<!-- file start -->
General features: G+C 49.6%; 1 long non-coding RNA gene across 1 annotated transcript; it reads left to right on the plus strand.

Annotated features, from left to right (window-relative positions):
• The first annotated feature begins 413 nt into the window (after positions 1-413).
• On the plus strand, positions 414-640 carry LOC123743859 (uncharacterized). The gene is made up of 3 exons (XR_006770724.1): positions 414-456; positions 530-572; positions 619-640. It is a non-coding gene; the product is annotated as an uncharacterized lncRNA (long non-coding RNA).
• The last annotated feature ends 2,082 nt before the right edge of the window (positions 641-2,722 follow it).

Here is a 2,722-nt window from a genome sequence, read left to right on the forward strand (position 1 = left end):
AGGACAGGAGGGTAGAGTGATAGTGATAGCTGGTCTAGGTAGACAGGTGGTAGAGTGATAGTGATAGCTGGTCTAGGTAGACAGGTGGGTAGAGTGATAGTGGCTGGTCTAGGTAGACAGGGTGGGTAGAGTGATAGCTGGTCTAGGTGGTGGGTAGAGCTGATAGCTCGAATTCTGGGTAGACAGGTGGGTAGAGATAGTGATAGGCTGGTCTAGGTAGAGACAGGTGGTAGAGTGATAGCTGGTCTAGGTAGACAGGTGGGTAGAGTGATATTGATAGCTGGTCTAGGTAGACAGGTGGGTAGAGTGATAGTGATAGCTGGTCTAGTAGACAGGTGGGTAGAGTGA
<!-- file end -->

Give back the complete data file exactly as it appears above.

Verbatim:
General features: G+C 49.6%; 1 long non-coding RNA gene across 1 annotated transcript; it reads left to right on the plus strand.

Annotated features, from left to right (window-relative positions):
• The first annotated feature begins 413 nt into the window (after positions 1-413).
• On the plus strand, positions 414-640 carry LOC123743859 (uncharacterized). The gene is made up of 3 exons (XR_006770724.1): positions 414-456; positions 530-572; positions 619-640. It is a non-coding gene; the product is annotated as an uncharacterized lncRNA (long non-coding RNA).
• The last annotated feature ends 2,082 nt before the right edge of the window (positions 641-2,722 follow it).

Here is a 2,722-nt window from a genome sequence, read left to right on the forward strand (position 1 = left end):
AGGACAGGAGGGTAGAGTGATAGTGATAGCTGGTCTAGGTAGACAGGTGGTAGAGTGATAGTGATAGCTGGTCTAGGTAGACAGGTGGGTAGAGTGATAGTGGCTGGTCTAGGTAGACAGGGTGGGTAGAGTGATAGCTGGTCTAGGTGGTGGGTAGAGCTGATAGCTCGAATTCTGGGTAGACAGGTGGGTAGAGATAGTGATAGGCTGGTCTAGGTAGAGACAGGTGGTAGAGTGATAGCTGGTCTAGGTAGACAGGTGGGTAGAGTGATATTGATAGCTGGTCTAGGTAGACAGGTGGGTAGAGTGATAGTGATAGCTGGTCTAGTAGACAGGTGGGTAGAGTGA